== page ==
Relying on a $40.74 per share valuation/fairness opinion prepared by its financial advisor, PNB’s Board of Directors set the cash-out price at $41.00 per share. While the conversion was approved by a majority of PNB’s shareholders in April 2003, other shareholders dissented and petitioned the Delaware Court of Chancery to determine the fair value of their shares through an appraisal action. In addition, certain of those who were cashed out in the merger sought equitable relief (i.e., a payment equal to the difference between the merger price and the fair value of PNB). During the trial, opposing experts provided testimony regarding the fair value of PNB’s common shares.

The valuation expert for the respondent/defendants estimated the fair value of PNB to be $40 per share, based on a discounted cash flow (DCF) analysis, a comparable public company analysis, and a comparable transactions analysis. On behalf of the plaintiffs/petitioners, David G. Clarke, ASA, a Managing Principal of The Griffing Group, submitted a report and testified at deposition and trial, opining that the fair value of PNB was $61 per share. Mr. Clarke also relied on the DCF, comparable public company, and comparable transactions analyses.

Vice Chancellor Leo E. Strine, Jr. relied on the DCF analysis to determine PNB’s fair value, which method both experts agreed was the best given the facts and circumstances of the case. The Court rejected the methodology employed by the expert for the respondent/defendants, which valued the company on the basis of the dividends a minority shareholder could expect to receive; in essence, a minority interest-level valuation that was impermissible under Delaware law. Instead, the Court adopted the DCF framework used by Mr. Clarke (calling him the “more reliable expert”) that measured the dividend-paying capacity of the company; that is, measuring all of the company’s free cash flows on controlling basis. The Court ruled that the appropriate discount rate to use in determining the present value of the company’s free cash flows was 12%, closer to the 11.5% calculated by Mr. Clarke than the 14% proffered by the opposing expert. The Court concluded that the fair value of PNB was $52.34 per share, significantly higher than the transaction price of $41 per share and the $40 per share concluded by the expert for the respondent/defendants.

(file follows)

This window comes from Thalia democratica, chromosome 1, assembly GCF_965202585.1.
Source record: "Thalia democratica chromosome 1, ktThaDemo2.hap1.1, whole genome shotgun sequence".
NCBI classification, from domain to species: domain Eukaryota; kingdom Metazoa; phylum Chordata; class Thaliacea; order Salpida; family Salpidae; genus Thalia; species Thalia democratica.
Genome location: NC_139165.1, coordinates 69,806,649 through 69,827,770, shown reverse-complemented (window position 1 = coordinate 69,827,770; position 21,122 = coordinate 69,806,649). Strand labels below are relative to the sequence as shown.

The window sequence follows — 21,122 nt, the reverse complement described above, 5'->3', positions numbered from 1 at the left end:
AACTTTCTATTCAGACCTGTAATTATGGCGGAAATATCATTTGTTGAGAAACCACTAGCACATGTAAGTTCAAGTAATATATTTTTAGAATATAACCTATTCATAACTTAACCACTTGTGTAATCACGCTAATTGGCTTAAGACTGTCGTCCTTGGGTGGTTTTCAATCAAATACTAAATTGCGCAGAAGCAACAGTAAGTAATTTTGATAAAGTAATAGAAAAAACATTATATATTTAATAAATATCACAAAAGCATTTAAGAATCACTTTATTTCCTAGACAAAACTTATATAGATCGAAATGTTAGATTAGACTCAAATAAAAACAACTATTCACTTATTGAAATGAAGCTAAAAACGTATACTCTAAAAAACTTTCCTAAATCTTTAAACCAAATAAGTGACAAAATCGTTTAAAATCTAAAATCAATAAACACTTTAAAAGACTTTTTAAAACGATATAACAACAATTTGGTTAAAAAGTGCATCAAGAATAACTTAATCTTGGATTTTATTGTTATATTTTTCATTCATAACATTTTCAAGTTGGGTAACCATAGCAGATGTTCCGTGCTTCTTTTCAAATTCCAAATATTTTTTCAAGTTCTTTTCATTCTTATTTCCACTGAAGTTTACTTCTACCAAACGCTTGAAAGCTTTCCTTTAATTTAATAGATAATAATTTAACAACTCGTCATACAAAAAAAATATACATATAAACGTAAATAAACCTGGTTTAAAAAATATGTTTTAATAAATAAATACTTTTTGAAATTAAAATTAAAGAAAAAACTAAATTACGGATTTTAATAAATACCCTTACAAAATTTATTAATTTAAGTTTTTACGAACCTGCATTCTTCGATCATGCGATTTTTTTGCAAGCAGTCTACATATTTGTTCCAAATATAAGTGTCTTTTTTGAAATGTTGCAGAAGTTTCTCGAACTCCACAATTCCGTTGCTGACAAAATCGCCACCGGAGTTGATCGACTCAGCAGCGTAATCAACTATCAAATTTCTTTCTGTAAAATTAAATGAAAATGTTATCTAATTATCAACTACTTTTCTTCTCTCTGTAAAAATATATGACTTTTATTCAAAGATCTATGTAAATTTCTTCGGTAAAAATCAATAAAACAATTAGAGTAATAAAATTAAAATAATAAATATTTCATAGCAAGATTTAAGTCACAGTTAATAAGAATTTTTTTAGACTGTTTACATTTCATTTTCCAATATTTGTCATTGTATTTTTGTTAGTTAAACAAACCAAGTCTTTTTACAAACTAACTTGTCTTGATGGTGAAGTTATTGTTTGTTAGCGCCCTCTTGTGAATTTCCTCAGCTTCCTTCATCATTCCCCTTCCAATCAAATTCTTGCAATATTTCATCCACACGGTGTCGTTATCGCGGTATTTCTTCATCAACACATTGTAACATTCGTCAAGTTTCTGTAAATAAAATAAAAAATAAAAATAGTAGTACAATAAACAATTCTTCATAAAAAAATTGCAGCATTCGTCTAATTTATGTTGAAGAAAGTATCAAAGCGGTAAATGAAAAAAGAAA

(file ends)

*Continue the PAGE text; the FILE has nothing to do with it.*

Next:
David G. Clarke, ASA was assisted by Michael J. Mattson. The plaintiffs were represented by Ronald A. Brown, Jr. and Bruce E. Jameson of Prickett, Jones & Elliott, P.A.; and Arthur T. Susman, John R. Wylie, Matthew T. Heffner, and Matthew Hurst of Susman, Watkins & Wylie, LLP.

see more... see less
Case Name:
THE UNION ILLINOIS 1995 INVESTMENT LIMITED PARTNERSHIP, ET AL. V. UNION FINANCIAL GROUP, LTD.
Case Conclusion:
Caption:
Delaware Court of Chancery, C.A. No. 19586-VCS
Keywords:
Appraisal Action, Fair Value, Sale Process, Synergies
Industry: